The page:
London’s attempt to maintain its financial muscle while boycotting Europe’s move toward a banking union risks isolating the city from its major trading partners and undermining its status as the world’s top money center.
The European Central Bank will become the main regulator for the biggest banks in the 17-nation euro region as early as Jan. 1, the first step toward a banking union, European Union leaders agreed last month. Britain has said it won’t take part and is negotiating to retain London’s influence within the single financial market. Last night, U.K. Prime Minister David Cameron lost a vote in the House of Commons on the nation’s contribution to the EU budget, highlighting the division within Britain over its European partnership.
The danger of a banking union that doesn’t include the U.K. is that Britain’s voice in setting the rule-making agenda will be weakened as the ECB gains new powers, bankers said. Trading in euros, now centered in London, could shift to Frankfurt or Paris in Europe’s core and be regulated by the ECB, said Thomas Huertas, a former U.K. representative on the European Banking Authority, which drafts financial rules for the 27-nation EU.
“If there is a European banking union and a notable missing member of that is the U.K., then that will likely hurt London as a major financial market,” said Jay Ralph, the management board member responsible for asset management at Munich-based Allianz SE, Europe’s largest insurer with 1.75 trillion euros ($2.27 trillion) under management. “A strong pan-European banking union ex the U.K. will have negative implications for Europe and the U.K.”
London, the world’s biggest center for foreign-exchange trading, cross-border bank lending and interest-rate derivatives, has 251 foreign banks and more international firms than any other financial center including New York or Frankfurt, according to TheCityUK, a bank lobbying group.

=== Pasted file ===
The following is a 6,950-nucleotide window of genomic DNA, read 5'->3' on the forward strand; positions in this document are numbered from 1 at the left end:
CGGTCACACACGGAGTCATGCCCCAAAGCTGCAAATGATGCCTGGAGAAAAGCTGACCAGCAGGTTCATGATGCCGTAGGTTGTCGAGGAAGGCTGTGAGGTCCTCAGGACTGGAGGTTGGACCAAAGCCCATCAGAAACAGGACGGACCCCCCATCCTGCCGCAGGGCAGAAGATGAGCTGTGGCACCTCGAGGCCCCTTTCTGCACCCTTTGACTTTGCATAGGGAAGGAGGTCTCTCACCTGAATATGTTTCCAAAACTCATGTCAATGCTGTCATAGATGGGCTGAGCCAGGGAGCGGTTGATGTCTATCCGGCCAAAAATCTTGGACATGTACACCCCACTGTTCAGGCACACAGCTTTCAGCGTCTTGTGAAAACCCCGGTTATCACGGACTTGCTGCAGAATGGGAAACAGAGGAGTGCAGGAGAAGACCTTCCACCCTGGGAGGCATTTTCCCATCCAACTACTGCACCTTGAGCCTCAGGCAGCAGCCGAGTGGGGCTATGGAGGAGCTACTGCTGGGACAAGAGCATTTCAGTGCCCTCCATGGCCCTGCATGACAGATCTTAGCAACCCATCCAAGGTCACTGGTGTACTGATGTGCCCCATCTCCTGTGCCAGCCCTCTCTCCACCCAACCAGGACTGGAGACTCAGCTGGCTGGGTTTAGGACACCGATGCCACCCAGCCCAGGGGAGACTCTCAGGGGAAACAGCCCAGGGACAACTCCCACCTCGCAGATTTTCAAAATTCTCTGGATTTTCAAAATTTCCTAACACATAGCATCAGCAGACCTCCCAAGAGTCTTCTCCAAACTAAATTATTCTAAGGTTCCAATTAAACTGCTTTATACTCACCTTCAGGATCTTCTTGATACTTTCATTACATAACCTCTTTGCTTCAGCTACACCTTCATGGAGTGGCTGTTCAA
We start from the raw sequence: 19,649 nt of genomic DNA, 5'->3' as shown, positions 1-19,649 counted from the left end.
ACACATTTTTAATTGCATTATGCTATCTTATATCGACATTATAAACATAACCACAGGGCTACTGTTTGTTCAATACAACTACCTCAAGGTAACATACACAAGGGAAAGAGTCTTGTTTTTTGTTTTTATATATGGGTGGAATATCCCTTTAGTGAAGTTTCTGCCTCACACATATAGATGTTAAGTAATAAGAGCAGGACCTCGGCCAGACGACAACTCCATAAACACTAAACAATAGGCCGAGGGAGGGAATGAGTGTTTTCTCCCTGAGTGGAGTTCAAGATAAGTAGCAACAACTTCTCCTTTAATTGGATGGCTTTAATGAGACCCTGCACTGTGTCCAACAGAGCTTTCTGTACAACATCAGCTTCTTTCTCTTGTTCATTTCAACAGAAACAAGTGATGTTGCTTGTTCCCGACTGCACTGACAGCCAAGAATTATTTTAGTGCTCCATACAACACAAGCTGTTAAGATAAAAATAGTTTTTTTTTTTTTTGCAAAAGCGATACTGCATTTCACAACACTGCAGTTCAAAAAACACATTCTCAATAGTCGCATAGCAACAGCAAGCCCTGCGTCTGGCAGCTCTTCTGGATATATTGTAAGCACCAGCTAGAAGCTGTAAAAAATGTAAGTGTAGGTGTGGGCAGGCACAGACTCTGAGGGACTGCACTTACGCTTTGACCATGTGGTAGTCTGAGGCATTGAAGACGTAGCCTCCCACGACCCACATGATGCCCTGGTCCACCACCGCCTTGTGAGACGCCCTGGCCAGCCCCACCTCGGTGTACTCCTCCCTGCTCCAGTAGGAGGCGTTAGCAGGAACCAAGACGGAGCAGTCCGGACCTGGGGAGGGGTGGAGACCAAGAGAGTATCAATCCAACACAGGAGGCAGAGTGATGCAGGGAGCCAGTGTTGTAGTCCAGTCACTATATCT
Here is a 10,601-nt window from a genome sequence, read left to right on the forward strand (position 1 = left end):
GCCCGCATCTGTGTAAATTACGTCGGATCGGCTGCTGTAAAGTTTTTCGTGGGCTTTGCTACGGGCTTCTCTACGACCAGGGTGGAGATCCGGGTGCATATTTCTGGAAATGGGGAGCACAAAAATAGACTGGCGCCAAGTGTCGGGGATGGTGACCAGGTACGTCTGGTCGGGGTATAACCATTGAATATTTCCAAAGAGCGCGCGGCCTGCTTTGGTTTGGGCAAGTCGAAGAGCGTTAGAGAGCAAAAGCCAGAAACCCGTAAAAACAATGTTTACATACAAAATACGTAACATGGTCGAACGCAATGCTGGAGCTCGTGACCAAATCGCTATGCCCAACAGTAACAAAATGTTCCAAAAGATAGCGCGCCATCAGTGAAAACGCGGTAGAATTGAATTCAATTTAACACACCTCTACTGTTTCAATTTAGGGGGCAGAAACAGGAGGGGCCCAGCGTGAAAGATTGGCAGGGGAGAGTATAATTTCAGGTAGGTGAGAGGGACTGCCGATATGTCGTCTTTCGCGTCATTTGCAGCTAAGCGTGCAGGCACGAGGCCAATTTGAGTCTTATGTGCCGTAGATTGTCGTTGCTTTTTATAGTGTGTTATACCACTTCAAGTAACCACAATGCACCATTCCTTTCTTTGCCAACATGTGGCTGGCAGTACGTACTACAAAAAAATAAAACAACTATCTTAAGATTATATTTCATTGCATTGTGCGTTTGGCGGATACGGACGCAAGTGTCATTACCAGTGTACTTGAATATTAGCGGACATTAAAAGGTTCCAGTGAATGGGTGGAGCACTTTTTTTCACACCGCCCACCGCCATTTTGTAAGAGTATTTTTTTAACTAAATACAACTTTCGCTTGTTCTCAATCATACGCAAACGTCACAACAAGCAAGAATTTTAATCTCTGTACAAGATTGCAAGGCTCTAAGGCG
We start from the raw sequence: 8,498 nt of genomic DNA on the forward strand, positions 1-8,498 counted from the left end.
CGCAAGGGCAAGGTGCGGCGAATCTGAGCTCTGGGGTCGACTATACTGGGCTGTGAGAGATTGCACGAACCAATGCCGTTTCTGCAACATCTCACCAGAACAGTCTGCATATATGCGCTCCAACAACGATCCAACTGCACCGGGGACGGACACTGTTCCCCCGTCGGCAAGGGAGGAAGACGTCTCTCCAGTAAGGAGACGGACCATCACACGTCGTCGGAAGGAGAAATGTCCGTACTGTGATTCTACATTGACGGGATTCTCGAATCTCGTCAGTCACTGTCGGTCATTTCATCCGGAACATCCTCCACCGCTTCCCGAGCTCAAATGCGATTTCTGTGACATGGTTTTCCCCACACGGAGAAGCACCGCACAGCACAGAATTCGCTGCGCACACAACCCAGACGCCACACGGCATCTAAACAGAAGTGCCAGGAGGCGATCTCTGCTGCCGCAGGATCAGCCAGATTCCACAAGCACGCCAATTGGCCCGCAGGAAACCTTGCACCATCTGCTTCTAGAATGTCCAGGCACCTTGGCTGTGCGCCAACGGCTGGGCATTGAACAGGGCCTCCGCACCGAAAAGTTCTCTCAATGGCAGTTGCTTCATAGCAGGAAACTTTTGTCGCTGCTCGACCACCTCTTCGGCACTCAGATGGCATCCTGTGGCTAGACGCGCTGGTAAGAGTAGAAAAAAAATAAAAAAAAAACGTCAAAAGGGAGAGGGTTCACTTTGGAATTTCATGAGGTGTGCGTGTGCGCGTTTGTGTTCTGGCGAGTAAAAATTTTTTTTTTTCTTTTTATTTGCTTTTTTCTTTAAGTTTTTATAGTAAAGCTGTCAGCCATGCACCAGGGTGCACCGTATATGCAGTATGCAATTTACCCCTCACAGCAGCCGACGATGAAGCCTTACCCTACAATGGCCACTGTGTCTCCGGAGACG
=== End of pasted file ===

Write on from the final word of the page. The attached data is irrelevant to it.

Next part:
The City, as London’s financial district is known, is home to three-quarters of the EU’s foreign-exchange trading, including 42 percent of euro trades. Banks located there conduct about 62 percent of trading in euro-denominated, over-the- counter, interest-rate derivatives, the group said.
A European banking union that gives the ECB new supervisory powers will create an “inner core” of euro-region nations that sidelines the rest of Europe, including the U.K., said Huertas, who now works for Ernst & Young LLP in London. Two sets of regulations for so-called inner and outer Europe would mean U.K. banks wouldn’t have as easy access to European markets, he said.
“Most dollar capital-market business and most dollar business for the domestic U.S. market occurs inside the United States,” Huertas said. “It’s entirely possible that euro business moves from London to the Continent.”
The concern for U.K. banks is that “you end up with a policy-weighting toward the euro-zone banks because they’re in aggregate bigger -- that could damage the single market,” Douglas Flint, chairman of London-based HSBC Holdings Plc, Europe’s largest bank, said in an interview. A banking union “has to be done in a way that preserves the integrity of the single market in financial services so that banks within Europe but not within the banking union are not disadvantaged.”
David Walker, chairman of London-based Barclays Plc, Britain’s second-largest lender by assets, echoed Flint.
“Because we are not in the euro area, their shaping the union and equipping the European Banking Authority will be less sensitive to our concerns,” Walker said on Oct. 17 at a British Bankers’ Association conference in London. “We will see some undermining of the single market, some protectionism of the financial-services sector.”
Much of the structure and timing of a banking union remains to be negotiated, and that is adding to uncertainty in London, according to senior executives at U.S. and European banks in the City, who asked not to be identified because they aren’t authorized to discuss companies’ positions.
In addition to common supervision, a banking union could mean that governments share the costs of winding down failed lenders and guarantee deposits, or leave that to national regulators. In the meantime, a central supervisory authority could allow the region’s bailout fund, the 500 billion-euro European Stability Mechanism, to directly recapitalize firms, breaking the link between sovereigns and their lenders.
The U.K. doesn’t want to be part of a banking union because it doesn’t want to be responsible for paying for failed banks in Spain and elsewhere in the euro area, according to top government officials. Britain should stay outside because the plan is designed to address the “vicious circle” between sovereign debt and banks in those countries, Deputy Prime Minister Nick Clegg said in a speech last month.
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